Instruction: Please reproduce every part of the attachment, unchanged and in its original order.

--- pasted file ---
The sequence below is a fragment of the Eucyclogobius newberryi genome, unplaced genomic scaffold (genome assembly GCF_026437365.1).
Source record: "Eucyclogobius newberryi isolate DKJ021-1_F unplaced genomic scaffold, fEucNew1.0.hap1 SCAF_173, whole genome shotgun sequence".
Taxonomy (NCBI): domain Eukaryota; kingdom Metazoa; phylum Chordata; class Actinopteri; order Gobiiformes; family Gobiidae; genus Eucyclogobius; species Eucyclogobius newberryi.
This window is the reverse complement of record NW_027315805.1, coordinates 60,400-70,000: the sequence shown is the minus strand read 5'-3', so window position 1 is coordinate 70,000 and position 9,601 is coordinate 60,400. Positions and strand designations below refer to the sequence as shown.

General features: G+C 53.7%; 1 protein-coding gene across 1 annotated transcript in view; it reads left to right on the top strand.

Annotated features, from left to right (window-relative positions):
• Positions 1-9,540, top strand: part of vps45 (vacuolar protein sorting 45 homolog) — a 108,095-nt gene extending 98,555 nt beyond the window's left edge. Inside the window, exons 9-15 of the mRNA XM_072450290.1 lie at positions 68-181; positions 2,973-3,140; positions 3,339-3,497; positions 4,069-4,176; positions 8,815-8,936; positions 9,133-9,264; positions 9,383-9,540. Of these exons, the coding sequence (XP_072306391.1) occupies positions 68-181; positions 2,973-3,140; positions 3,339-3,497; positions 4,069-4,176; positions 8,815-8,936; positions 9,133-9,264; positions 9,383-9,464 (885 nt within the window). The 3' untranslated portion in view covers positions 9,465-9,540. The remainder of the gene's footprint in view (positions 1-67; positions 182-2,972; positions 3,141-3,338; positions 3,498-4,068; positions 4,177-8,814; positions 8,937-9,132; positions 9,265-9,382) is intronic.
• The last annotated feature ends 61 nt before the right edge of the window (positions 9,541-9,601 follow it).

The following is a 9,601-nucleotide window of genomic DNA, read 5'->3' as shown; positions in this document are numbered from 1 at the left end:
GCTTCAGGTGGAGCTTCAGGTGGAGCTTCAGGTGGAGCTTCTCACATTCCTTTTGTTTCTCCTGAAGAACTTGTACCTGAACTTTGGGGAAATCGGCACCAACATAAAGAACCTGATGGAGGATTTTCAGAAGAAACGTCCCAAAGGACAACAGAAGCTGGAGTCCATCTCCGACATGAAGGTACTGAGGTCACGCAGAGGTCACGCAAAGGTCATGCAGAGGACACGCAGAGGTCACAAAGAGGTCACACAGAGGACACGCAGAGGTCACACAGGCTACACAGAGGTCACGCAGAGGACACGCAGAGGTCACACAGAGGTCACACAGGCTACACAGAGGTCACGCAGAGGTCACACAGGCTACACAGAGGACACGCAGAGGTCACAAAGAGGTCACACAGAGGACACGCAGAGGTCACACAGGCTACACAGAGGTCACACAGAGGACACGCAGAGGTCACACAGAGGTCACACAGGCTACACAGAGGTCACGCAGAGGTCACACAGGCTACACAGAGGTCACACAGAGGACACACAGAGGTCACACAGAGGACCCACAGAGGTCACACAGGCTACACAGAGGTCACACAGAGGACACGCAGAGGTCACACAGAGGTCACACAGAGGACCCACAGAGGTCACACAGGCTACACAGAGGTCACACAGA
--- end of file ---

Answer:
The sequence below is a fragment of the Eucyclogobius newberryi genome, unplaced genomic scaffold (genome assembly GCF_026437365.1).
Source record: "Eucyclogobius newberryi isolate DKJ021-1_F unplaced genomic scaffold, fEucNew1.0.hap1 SCAF_173, whole genome shotgun sequence".
Taxonomy (NCBI): domain Eukaryota; kingdom Metazoa; phylum Chordata; class Actinopteri; order Gobiiformes; family Gobiidae; genus Eucyclogobius; species Eucyclogobius newberryi.
This window is the reverse complement of record NW_027315805.1, coordinates 60,400-70,000: the sequence shown is the minus strand read 5'-3', so window position 1 is coordinate 70,000 and position 9,601 is coordinate 60,400. Positions and strand designations below refer to the sequence as shown.

General features: G+C 53.7%; 1 protein-coding gene across 1 annotated transcript in view; it reads left to right on the top strand.

Annotated features, from left to right (window-relative positions):
• Positions 1-9,540, top strand: part of vps45 (vacuolar protein sorting 45 homolog) — a 108,095-nt gene extending 98,555 nt beyond the window's left edge. Inside the window, exons 9-15 of the mRNA XM_072450290.1 lie at positions 68-181; positions 2,973-3,140; positions 3,339-3,497; positions 4,069-4,176; positions 8,815-8,936; positions 9,133-9,264; positions 9,383-9,540. Of these exons, the coding sequence (XP_072306391.1) occupies positions 68-181; positions 2,973-3,140; positions 3,339-3,497; positions 4,069-4,176; positions 8,815-8,936; positions 9,133-9,264; positions 9,383-9,464 (885 nt within the window). The 3' untranslated portion in view covers positions 9,465-9,540. The remainder of the gene's footprint in view (positions 1-67; positions 182-2,972; positions 3,141-3,338; positions 3,498-4,068; positions 4,177-8,814; positions 8,937-9,132; positions 9,265-9,382) is intronic.
• The last annotated feature ends 61 nt before the right edge of the window (positions 9,541-9,601 follow it).

The following is a 9,601-nucleotide window of genomic DNA, read 5'->3' as shown; positions in this document are numbered from 1 at the left end:
GCTTCAGGTGGAGCTTCAGGTGGAGCTTCAGGTGGAGCTTCTCACATTCCTTTTGTTTCTCCTGAAGAACTTGTACCTGAACTTTGGGGAAATCGGCACCAACATAAAGAACCTGATGGAGGATTTTCAGAAGAAACGTCCCAAAGGACAACAGAAGCTGGAGTCCATCTCCGACATGAAGGTACTGAGGTCACGCAGAGGTCACGCAAAGGTCATGCAGAGGACACGCAGAGGTCACAAAGAGGTCACACAGAGGACACGCAGAGGTCACACAGGCTACACAGAGGTCACGCAGAGGACACGCAGAGGTCACACAGAGGTCACACAGGCTACACAGAGGTCACGCAGAGGTCACACAGGCTACACAGAGGACACGCAGAGGTCACAAAGAGGTCACACAGAGGACACGCAGAGGTCACACAGGCTACACAGAGGTCACACAGAGGACACGCAGAGGTCACACAGAGGTCACACAGGCTACACAGAGGTCACGCAGAGGTCACACAGGCTACACAGAGGTCACACAGAGGACACACAGAGGTCACACAGAGGACCCACAGAGGTCACACAGGCTACACAGAGGTCACACAGAGGACACGCAGAGGTCACACAGAGGTCACACAGAGGACCCACAGAGGTCACACAGGCTACACAGAGGTCACACAGA